If you find that  memory lane is a journey  down a dark path of regret then turn around and get off the freeway.  Binging on Netflix, and stale donuts will not lead to the studio exit.   Yes, a nice sweet is tasty but only in moderation.  There are remedies one can do.  Ask Pickles, the laid back furry monk!   If you are not mobile, coping mechanisms can  be trickier but determine to do your best, not my best- YOUR BEST.  I have had many surgeries through the years.  I use my sketchbook to hang in there. It is not  easy but if determined you can prop pillows in bed and sketch.  If I can do it, so can you.  Accept that  healing takes time and  will eventually bring you back to your old self.

Here are ways that might help:

Read a good book to keep you on track.

I love the book “Do It” by Peter McWilliams and have re-read it many times as there are many pearls of wisdom I wish I had when I was young.



See how worn this is?  Each page is a gem.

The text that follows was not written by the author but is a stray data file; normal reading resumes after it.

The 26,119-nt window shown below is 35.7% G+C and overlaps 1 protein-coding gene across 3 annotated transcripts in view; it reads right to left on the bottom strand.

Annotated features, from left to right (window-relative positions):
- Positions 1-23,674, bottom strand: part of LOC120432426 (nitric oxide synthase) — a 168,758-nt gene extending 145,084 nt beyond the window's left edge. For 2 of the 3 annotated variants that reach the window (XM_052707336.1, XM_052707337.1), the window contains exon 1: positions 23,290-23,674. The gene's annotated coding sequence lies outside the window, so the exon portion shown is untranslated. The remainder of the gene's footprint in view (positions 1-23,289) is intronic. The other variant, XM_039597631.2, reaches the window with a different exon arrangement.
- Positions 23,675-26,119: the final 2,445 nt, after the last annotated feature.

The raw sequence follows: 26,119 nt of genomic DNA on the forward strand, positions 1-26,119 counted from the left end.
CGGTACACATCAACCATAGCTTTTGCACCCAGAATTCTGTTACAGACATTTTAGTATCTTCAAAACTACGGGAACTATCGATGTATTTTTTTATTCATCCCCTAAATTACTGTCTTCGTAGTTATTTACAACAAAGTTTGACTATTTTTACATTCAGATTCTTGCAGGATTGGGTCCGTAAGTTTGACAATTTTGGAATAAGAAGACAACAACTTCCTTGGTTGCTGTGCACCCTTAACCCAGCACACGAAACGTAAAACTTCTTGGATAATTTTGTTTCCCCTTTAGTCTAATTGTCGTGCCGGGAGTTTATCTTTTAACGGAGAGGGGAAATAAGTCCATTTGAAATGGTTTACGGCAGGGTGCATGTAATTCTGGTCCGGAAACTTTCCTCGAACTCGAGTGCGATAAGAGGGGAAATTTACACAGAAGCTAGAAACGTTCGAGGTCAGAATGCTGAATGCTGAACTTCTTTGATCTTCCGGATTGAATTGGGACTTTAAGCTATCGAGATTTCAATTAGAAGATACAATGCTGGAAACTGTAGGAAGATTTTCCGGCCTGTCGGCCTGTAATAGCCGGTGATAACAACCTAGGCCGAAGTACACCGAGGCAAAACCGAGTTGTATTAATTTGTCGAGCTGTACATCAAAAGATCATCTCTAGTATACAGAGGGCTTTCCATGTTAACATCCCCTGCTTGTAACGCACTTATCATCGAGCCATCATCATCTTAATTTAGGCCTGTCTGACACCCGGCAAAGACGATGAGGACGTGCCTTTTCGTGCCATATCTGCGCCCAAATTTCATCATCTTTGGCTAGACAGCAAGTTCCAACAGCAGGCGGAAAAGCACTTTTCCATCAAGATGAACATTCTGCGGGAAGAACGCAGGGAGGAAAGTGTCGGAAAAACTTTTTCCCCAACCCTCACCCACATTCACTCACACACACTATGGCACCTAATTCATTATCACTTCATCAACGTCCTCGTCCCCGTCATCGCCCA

Create everyday .  You can’t just “want” to be an artist.  Being an artist is not romantic.  It is a job  so don’t wait for that “feeling”, just do it.  Wanting doesn’t mean anything.  You have to contribute your abilities while you are here. This is your purpose. That purpose will keep you alive.  When I was pregnant with my son, I had to stay in the hospital from 29 weeks on. I drew in bed and knew I had to be patient and get past my fears.  I made a decision that my purpose was to have my son as safely as possible and to do what ever was required even if it meant being hooked up to an IV, not moving around, and being washed by nurses every day.  I was weak and was given an “option” to not have him. They said he was fine but I was not.   I knew he and I would be alright.  I listened to my heart.  It was  a leap of faith.   I flatlined during delivery but am still here.  We both are fine.  He is 28 now and very dear to me. What does this have to do with art? Everything!   I made a hard decision not knowing the outcome. Art is not an easy road.  You finish an exhibit and move on to the next.  If you are lucky, someone writes about you.  There is no real ring to grab on the merry-go-round.  You go round and round.  Once a project is done, the next one begins.  Fine Art careers are fluctuant.  Be wise and  accept this.  It is easy to give up and give in but this is not what makes life worth living.  It is the compulsion to keep doing even with the knowledge of uncertainty.